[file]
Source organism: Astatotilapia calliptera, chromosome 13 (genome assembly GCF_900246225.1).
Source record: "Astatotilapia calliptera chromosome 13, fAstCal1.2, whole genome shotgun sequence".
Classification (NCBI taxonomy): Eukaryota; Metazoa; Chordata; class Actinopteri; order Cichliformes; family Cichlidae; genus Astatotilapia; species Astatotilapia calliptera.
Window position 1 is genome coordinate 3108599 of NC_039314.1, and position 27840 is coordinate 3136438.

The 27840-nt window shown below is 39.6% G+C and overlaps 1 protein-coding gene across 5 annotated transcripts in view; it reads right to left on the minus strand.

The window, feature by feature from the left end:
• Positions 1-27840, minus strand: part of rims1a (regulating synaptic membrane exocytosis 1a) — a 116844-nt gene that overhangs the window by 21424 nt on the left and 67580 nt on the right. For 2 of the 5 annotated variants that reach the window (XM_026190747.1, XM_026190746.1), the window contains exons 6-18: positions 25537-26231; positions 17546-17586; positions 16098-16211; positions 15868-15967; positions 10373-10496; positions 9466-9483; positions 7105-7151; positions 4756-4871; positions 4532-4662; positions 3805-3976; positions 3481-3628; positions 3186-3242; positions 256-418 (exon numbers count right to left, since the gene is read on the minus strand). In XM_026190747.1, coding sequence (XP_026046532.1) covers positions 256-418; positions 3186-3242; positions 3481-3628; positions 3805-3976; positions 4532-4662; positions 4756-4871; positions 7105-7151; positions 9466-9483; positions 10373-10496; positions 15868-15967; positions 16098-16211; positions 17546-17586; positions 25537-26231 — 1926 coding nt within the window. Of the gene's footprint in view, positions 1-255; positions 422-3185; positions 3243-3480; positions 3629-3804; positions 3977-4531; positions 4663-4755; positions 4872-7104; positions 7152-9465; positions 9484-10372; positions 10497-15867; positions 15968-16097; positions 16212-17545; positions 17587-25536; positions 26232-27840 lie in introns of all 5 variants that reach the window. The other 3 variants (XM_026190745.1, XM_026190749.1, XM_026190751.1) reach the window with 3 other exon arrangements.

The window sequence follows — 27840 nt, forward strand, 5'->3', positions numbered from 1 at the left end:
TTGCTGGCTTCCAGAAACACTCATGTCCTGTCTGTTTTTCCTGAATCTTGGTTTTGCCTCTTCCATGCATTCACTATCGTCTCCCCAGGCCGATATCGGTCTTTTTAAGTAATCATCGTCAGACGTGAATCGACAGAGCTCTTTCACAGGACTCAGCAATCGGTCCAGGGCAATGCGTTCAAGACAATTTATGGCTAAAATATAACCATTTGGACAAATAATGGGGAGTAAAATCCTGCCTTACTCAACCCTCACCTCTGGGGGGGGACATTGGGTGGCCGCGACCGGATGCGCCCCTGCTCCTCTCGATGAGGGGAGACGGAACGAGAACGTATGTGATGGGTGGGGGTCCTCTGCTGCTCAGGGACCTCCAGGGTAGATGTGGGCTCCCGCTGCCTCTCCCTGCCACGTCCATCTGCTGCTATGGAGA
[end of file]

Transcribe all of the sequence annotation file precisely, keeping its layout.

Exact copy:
Source organism: Astatotilapia calliptera, chromosome 13 (genome assembly GCF_900246225.1).
Source record: "Astatotilapia calliptera chromosome 13, fAstCal1.2, whole genome shotgun sequence".
Classification (NCBI taxonomy): Eukaryota; Metazoa; Chordata; class Actinopteri; order Cichliformes; family Cichlidae; genus Astatotilapia; species Astatotilapia calliptera.
Window position 1 is genome coordinate 3108599 of NC_039314.1, and position 27840 is coordinate 3136438.

The 27840-nt window shown below is 39.6% G+C and overlaps 1 protein-coding gene across 5 annotated transcripts in view; it reads right to left on the minus strand.

The window, feature by feature from the left end:
• Positions 1-27840, minus strand: part of rims1a (regulating synaptic membrane exocytosis 1a) — a 116844-nt gene that overhangs the window by 21424 nt on the left and 67580 nt on the right. For 2 of the 5 annotated variants that reach the window (XM_026190747.1, XM_026190746.1), the window contains exons 6-18: positions 25537-26231; positions 17546-17586; positions 16098-16211; positions 15868-15967; positions 10373-10496; positions 9466-9483; positions 7105-7151; positions 4756-4871; positions 4532-4662; positions 3805-3976; positions 3481-3628; positions 3186-3242; positions 256-418 (exon numbers count right to left, since the gene is read on the minus strand). In XM_026190747.1, coding sequence (XP_026046532.1) covers positions 256-418; positions 3186-3242; positions 3481-3628; positions 3805-3976; positions 4532-4662; positions 4756-4871; positions 7105-7151; positions 9466-9483; positions 10373-10496; positions 15868-15967; positions 16098-16211; positions 17546-17586; positions 25537-26231 — 1926 coding nt within the window. Of the gene's footprint in view, positions 1-255; positions 422-3185; positions 3243-3480; positions 3629-3804; positions 3977-4531; positions 4663-4755; positions 4872-7104; positions 7152-9465; positions 9484-10372; positions 10497-15867; positions 15968-16097; positions 16212-17545; positions 17587-25536; positions 26232-27840 lie in introns of all 5 variants that reach the window. The other 3 variants (XM_026190745.1, XM_026190749.1, XM_026190751.1) reach the window with 3 other exon arrangements.

The window sequence follows — 27840 nt, forward strand, 5'->3', positions numbered from 1 at the left end:
TTGCTGGCTTCCAGAAACACTCATGTCCTGTCTGTTTTTCCTGAATCTTGGTTTTGCCTCTTCCATGCATTCACTATCGTCTCCCCAGGCCGATATCGGTCTTTTTAAGTAATCATCGTCAGACGTGAATCGACAGAGCTCTTTCACAGGACTCAGCAATCGGTCCAGGGCAATGCGTTCAAGACAATTTATGGCTAAAATATAACCATTTGGACAAATAATGGGGAGTAAAATCCTGCCTTACTCAACCCTCACCTCTGGGGGGGGACATTGGGTGGCCGCGACCGGATGCGCCCCTGCTCCTCTCGATGAGGGGAGACGGAACGAGAACGTATGTGATGGGTGGGGGTCCTCTGCTGCTCAGGGACCTCCAGGGTAGATGTGGGCTCCCGCTGCCTCTCCCTGCCACGTCCATCTGCTGCTATGGAGA